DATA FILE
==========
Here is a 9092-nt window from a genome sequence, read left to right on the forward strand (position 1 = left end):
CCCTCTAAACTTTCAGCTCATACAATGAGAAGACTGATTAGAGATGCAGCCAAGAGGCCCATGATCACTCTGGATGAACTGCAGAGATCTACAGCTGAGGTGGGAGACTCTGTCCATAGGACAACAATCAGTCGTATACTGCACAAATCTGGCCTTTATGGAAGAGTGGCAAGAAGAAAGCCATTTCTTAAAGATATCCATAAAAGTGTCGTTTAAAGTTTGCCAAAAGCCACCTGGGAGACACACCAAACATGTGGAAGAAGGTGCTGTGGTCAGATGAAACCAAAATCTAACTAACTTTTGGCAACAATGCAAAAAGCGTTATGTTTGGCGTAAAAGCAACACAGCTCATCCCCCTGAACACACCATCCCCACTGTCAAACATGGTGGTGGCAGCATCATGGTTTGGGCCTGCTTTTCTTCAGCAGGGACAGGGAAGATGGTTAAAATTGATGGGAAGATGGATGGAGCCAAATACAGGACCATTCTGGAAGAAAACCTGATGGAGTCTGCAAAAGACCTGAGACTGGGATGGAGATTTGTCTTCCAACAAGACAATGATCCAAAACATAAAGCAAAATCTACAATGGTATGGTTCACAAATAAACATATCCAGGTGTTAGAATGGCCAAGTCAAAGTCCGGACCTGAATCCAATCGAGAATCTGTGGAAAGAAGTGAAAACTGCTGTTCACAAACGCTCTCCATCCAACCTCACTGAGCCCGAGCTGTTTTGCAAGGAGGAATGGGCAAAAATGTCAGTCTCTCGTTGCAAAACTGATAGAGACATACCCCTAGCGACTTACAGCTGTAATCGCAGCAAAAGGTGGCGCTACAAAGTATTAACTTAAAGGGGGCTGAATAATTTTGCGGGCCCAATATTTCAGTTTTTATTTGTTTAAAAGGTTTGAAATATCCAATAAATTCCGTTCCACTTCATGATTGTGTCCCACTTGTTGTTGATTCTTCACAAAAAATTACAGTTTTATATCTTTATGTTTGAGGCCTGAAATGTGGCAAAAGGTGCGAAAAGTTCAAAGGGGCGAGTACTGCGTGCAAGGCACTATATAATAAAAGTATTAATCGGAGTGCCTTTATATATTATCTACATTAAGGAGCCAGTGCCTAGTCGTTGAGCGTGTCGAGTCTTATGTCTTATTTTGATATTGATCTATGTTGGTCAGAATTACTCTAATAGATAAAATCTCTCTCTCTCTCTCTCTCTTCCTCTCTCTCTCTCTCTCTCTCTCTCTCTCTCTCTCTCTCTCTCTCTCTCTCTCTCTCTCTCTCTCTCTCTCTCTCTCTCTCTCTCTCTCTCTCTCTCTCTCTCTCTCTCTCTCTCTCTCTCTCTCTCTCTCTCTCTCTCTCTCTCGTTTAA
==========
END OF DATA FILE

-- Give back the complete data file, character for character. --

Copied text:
Here is a 9092-nt window from a genome sequence, read left to right on the forward strand (position 1 = left end):
CCCTCTAAACTTTCAGCTCATACAATGAGAAGACTGATTAGAGATGCAGCCAAGAGGCCCATGATCACTCTGGATGAACTGCAGAGATCTACAGCTGAGGTGGGAGACTCTGTCCATAGGACAACAATCAGTCGTATACTGCACAAATCTGGCCTTTATGGAAGAGTGGCAAGAAGAAAGCCATTTCTTAAAGATATCCATAAAAGTGTCGTTTAAAGTTTGCCAAAAGCCACCTGGGAGACACACCAAACATGTGGAAGAAGGTGCTGTGGTCAGATGAAACCAAAATCTAACTAACTTTTGGCAACAATGCAAAAAGCGTTATGTTTGGCGTAAAAGCAACACAGCTCATCCCCCTGAACACACCATCCCCACTGTCAAACATGGTGGTGGCAGCATCATGGTTTGGGCCTGCTTTTCTTCAGCAGGGACAGGGAAGATGGTTAAAATTGATGGGAAGATGGATGGAGCCAAATACAGGACCATTCTGGAAGAAAACCTGATGGAGTCTGCAAAAGACCTGAGACTGGGATGGAGATTTGTCTTCCAACAAGACAATGATCCAAAACATAAAGCAAAATCTACAATGGTATGGTTCACAAATAAACATATCCAGGTGTTAGAATGGCCAAGTCAAAGTCCGGACCTGAATCCAATCGAGAATCTGTGGAAAGAAGTGAAAACTGCTGTTCACAAACGCTCTCCATCCAACCTCACTGAGCCCGAGCTGTTTTGCAAGGAGGAATGGGCAAAAATGTCAGTCTCTCGTTGCAAAACTGATAGAGACATACCCCTAGCGACTTACAGCTGTAATCGCAGCAAAAGGTGGCGCTACAAAGTATTAACTTAAAGGGGGCTGAATAATTTTGCGGGCCCAATATTTCAGTTTTTATTTGTTTAAAAGGTTTGAAATATCCAATAAATTCCGTTCCACTTCATGATTGTGTCCCACTTGTTGTTGATTCTTCACAAAAAATTACAGTTTTATATCTTTATGTTTGAGGCCTGAAATGTGGCAAAAGGTGCGAAAAGTTCAAAGGGGCGAGTACTGCGTGCAAGGCACTATATAATAAAAGTATTAATCGGAGTGCCTTTATATATTATCTACATTAAGGAGCCAGTGCCTAGTCGTTGAGCGTGTCGAGTCTTATGTCTTATTTTGATATTGATCTATGTTGGTCAGAATTACTCTAATAGATAAAATCTCTCTCTCTCTCTCTCTCTTCCTCTCTCTCTCTCTCTCTCTCTCTCTCTCTCTCTCTCTCTCTCTCTCTCTCTCTCTCTCTCTCTCTCTCTCTCTCTCTCTCTCTCTCTCTCTCTCTCTCTCTCTCTCTCTCTCTCTCTCTCTCTCTCTCTCTCTCTCTCTCTCTCGTTTAA